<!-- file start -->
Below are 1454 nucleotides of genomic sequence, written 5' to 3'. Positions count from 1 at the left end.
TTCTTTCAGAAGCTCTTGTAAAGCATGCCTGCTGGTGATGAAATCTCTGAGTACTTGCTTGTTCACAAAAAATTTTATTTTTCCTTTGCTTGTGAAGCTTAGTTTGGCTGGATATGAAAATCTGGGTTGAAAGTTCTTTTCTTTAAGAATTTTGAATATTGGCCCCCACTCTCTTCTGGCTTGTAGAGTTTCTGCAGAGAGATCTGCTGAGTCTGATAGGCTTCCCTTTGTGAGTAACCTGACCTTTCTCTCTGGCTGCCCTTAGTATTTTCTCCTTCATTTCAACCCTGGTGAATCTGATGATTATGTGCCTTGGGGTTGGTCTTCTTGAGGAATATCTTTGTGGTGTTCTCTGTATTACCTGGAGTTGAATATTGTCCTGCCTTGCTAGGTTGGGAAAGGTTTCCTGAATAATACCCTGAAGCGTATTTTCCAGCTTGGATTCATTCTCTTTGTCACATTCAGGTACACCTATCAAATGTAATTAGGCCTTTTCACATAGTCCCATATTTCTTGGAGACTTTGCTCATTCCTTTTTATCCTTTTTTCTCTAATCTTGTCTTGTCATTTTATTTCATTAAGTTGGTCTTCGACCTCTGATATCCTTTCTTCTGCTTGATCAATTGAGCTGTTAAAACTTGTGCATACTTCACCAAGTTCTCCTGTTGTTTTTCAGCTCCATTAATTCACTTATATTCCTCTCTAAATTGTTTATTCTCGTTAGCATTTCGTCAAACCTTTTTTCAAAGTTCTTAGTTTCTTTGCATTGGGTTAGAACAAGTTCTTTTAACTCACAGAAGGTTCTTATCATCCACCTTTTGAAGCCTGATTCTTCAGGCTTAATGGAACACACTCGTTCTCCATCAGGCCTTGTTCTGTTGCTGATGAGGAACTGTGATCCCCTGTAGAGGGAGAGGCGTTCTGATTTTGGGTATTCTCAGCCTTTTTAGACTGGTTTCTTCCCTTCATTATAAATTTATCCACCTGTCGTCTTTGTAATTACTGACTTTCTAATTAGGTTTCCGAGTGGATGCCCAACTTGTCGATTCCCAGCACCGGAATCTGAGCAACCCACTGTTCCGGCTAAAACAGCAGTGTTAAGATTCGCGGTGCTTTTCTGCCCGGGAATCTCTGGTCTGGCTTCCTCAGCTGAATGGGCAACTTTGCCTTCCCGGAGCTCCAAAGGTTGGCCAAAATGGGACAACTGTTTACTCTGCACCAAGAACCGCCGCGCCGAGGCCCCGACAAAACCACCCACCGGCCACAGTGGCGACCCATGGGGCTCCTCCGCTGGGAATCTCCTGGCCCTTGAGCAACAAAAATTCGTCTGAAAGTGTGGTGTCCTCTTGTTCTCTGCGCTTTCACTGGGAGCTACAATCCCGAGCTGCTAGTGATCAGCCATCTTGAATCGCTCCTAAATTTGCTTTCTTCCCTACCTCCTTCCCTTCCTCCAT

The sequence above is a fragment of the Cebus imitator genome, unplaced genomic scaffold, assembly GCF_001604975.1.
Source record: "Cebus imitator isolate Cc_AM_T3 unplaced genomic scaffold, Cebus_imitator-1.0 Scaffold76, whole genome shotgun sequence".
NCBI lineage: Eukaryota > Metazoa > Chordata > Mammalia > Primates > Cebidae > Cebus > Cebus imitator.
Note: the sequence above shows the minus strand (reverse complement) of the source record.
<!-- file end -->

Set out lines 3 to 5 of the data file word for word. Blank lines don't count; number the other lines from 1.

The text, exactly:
The sequence above is a fragment of the Cebus imitator genome, unplaced genomic scaffold, assembly GCF_001604975.1.
Source record: "Cebus imitator isolate Cc_AM_T3 unplaced genomic scaffold, Cebus_imitator-1.0 Scaffold76, whole genome shotgun sequence".
NCBI lineage: Eukaryota > Metazoa > Chordata > Mammalia > Primates > Cebidae > Cebus > Cebus imitator.